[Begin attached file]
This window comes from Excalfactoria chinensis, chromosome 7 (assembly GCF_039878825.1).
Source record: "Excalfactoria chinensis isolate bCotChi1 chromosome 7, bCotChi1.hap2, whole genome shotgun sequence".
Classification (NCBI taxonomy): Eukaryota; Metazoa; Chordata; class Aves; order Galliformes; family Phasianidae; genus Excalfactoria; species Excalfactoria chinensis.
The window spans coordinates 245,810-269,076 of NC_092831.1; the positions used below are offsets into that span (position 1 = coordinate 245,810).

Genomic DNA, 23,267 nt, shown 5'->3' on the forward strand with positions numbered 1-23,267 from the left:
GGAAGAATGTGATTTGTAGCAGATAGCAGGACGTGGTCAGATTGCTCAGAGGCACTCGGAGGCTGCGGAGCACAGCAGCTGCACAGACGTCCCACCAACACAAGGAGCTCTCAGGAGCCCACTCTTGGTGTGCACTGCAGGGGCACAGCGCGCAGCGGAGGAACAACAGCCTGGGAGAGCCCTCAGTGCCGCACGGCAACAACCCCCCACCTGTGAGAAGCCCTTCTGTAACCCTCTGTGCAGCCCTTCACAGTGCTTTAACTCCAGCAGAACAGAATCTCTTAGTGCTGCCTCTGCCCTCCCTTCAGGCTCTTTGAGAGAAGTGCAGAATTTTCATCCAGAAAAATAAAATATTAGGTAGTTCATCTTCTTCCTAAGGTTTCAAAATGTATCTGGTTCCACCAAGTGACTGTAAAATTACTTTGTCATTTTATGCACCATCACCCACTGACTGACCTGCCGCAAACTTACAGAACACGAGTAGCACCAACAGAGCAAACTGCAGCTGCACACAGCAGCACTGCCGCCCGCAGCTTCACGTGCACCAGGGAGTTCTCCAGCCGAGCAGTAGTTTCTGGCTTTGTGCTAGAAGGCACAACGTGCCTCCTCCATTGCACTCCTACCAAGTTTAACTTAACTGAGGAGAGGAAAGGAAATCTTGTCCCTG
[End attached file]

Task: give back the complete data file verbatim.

This window comes from Excalfactoria chinensis, chromosome 7 (assembly GCF_039878825.1).
Source record: "Excalfactoria chinensis isolate bCotChi1 chromosome 7, bCotChi1.hap2, whole genome shotgun sequence".
Classification (NCBI taxonomy): Eukaryota; Metazoa; Chordata; class Aves; order Galliformes; family Phasianidae; genus Excalfactoria; species Excalfactoria chinensis.
The window spans coordinates 245,810-269,076 of NC_092831.1; the positions used below are offsets into that span (position 1 = coordinate 245,810).

Genomic DNA, 23,267 nt, shown 5'->3' on the forward strand with positions numbered 1-23,267 from the left:
GGAAGAATGTGATTTGTAGCAGATAGCAGGACGTGGTCAGATTGCTCAGAGGCACTCGGAGGCTGCGGAGCACAGCAGCTGCACAGACGTCCCACCAACACAAGGAGCTCTCAGGAGCCCACTCTTGGTGTGCACTGCAGGGGCACAGCGCGCAGCGGAGGAACAACAGCCTGGGAGAGCCCTCAGTGCCGCACGGCAACAACCCCCCACCTGTGAGAAGCCCTTCTGTAACCCTCTGTGCAGCCCTTCACAGTGCTTTAACTCCAGCAGAACAGAATCTCTTAGTGCTGCCTCTGCCCTCCCTTCAGGCTCTTTGAGAGAAGTGCAGAATTTTCATCCAGAAAAATAAAATATTAGGTAGTTCATCTTCTTCCTAAGGTTTCAAAATGTATCTGGTTCCACCAAGTGACTGTAAAATTACTTTGTCATTTTATGCACCATCACCCACTGACTGACCTGCCGCAAACTTACAGAACACGAGTAGCACCAACAGAGCAAACTGCAGCTGCACACAGCAGCACTGCCGCCCGCAGCTTCACGTGCACCAGGGAGTTCTCCAGCCGAGCAGTAGTTTCTGGCTTTGTGCTAGAAGGCACAACGTGCCTCCTCCATTGCACTCCTACCAAGTTTAACTTAACTGAGGAGAGGAAAGGAAATCTTGTCCCTG